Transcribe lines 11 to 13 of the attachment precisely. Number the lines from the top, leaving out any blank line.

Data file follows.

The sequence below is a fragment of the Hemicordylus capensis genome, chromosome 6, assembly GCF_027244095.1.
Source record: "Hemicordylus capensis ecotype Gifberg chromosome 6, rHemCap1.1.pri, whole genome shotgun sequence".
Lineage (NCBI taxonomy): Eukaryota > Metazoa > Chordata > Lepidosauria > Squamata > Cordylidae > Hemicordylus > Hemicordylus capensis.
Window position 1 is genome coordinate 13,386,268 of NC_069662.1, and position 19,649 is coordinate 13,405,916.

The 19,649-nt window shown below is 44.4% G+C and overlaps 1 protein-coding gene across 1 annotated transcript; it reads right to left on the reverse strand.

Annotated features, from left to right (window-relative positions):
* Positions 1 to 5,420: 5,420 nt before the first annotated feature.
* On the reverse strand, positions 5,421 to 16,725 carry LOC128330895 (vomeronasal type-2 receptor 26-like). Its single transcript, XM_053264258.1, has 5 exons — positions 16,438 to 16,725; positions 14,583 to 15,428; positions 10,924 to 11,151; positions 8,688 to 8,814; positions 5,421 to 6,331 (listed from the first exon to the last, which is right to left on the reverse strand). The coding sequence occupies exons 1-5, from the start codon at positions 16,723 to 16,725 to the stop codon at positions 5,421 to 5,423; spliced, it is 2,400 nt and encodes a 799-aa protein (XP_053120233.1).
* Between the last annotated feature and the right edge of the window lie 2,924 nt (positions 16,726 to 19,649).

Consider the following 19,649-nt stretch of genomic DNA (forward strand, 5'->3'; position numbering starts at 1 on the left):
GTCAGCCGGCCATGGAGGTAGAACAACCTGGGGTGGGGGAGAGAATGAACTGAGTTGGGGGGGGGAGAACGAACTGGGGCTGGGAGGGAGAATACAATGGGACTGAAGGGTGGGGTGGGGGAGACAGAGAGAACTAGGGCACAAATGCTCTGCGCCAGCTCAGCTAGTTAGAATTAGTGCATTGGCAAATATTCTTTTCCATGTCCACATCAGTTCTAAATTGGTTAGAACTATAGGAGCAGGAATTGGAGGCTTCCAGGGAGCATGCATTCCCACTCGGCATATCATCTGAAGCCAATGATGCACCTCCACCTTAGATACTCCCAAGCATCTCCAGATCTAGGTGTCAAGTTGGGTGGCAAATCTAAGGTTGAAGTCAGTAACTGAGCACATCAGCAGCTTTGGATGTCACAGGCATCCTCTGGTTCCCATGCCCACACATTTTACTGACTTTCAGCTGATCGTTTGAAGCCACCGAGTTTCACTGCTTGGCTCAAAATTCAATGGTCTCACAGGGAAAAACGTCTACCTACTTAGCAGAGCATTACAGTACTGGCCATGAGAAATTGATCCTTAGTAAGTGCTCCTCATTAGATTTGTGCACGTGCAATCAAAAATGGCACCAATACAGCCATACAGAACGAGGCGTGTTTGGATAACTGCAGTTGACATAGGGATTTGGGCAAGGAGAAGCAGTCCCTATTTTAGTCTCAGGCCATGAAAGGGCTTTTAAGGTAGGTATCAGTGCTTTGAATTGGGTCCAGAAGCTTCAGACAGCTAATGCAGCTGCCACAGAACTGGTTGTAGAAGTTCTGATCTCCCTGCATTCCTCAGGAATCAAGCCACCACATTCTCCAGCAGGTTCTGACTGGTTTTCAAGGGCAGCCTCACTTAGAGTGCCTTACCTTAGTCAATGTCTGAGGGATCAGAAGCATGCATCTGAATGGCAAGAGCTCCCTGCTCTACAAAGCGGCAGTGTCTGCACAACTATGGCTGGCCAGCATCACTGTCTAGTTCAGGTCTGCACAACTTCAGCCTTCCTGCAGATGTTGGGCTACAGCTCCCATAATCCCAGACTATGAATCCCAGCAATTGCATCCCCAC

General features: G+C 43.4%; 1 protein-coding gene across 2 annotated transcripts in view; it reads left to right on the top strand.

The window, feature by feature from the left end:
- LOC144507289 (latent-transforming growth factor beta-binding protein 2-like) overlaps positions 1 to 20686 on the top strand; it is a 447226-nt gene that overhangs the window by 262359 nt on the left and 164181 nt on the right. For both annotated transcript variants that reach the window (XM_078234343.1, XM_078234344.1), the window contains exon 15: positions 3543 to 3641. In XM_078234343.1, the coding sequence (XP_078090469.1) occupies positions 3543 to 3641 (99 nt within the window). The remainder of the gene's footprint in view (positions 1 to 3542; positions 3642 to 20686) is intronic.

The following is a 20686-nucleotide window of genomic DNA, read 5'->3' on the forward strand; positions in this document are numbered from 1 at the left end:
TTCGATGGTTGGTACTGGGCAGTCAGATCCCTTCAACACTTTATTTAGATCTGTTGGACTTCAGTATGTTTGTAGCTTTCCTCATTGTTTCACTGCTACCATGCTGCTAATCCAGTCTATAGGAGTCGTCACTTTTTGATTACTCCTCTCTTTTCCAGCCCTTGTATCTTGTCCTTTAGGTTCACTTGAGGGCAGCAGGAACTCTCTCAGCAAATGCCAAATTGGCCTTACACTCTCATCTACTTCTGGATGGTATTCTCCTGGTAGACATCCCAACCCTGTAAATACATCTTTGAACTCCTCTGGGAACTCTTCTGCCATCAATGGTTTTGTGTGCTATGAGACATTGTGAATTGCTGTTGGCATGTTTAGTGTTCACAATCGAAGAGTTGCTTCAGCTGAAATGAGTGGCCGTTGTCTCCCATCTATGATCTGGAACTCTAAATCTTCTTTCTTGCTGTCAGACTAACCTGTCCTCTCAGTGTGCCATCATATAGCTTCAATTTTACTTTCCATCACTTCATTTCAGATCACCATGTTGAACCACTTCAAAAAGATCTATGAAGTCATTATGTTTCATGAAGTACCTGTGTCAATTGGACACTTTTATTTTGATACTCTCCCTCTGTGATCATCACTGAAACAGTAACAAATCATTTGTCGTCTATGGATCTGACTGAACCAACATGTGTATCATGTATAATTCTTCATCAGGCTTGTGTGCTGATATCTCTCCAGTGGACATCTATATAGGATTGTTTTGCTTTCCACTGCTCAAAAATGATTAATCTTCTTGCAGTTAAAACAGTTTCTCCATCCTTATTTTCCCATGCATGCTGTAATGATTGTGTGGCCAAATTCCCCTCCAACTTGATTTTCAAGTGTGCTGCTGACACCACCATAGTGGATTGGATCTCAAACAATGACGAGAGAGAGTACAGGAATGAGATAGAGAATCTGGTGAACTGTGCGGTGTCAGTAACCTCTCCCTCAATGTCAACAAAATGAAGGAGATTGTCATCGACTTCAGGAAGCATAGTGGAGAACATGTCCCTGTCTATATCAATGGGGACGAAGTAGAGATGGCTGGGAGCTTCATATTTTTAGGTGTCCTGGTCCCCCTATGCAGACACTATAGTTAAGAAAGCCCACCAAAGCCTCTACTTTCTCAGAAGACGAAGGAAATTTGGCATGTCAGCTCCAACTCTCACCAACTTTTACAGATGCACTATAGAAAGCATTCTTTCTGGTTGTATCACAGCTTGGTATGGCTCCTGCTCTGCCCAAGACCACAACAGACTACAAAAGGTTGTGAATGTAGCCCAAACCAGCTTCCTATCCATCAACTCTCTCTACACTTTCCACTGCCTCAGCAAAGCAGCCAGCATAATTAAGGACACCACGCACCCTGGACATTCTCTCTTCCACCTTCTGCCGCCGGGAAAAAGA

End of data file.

GTCAGCCGGCCATGGAGGTAGAACAACCTGGGGTGGGGGAGAGAATGAACTGAGTTGGGGGGGGGAGAACGAACTGGGGCTGGGAGGGAGAATACAATGGGACTGAAGGGTGGGGTGGGGGAGACAGAGAGAACTAGGGCACAAATGCTCTGCGCCAGCTCAGCTAGTTAGAATTAGTGCATTGGCAAATATTCTTTTCCATGTCCACATCAGTTCTAAATTGGTTAGAACTATAGGAGCAGGAATTGGAGGCTTCCAGGGAGCATGCATTCCCACTCGGCATATCATCTGAAGCCAATGATGCACCTCCACCTTAGATACTCCCAAGCATCTCCAGATCTAGGTGTCAAGTTGGGTGGCAAATCTAAGGTTGAAGTCAGTAACTGAGCACATCAGCAGCTTTGGATGTCACAGGCATCCTCTGGTTCCCATGCCCACACATTTTACTGACTTTCAGCTGATCGTTTGAAGCCACCGAGTTTCACTGCTTGGCTCAAAATTCAATGGTCTCACAGGGAAAAACGTCTACCTACTTAGCAGAGCATTACAGTACTGGCCATGAGAAATTGATCCTTAGTAAGTGCTCCTCATTAGATTTGTGCACGTGCAATCAAAAATGGCACCAATACAGCCATACAGAACGAGGCGTGTTTGGATAACTGCAGTTGACATAGGGATTTGGGCAAGGAGAAGCAGTCCCTATTTTAGTCTCAGGCCATGAAAGGGCTTTTAAGGTAGGTATCAGTGCTTTGAATTGGGTCCAGAAGCTTCAGACAGCTAATGCAGCTGCCACAGAACTGGTTGTAGAAGTTCTGATCTCCCTGCATTCCTCAGGAATCAAGCCACCACATTCTCCAGCAGGTTCTGACTGGTTTTCAAGGGCAGCCTCACTTAGAGTGCCTTACCTTAGTCAATGTCTGAGGGATCAGAAGCATGCATCTGAATGGCAAGAGCTCCCTGCTCTACAAAGCGGCAGTGTCTGCACAACTATGGCTGGCCAGCATCACTGTCTAGTTCAGGTCTGCACAACTTCAGCCTTCCTGCAGATGTTGGGCTACAGCTCCCATAATCCCAGACTATGAATCCCAGCAATTGCATCCCCAC

General features: G+C 43.4%; 1 protein-coding gene across 2 annotated transcripts in view; it reads left to right on the top strand.

The window, feature by feature from the left end: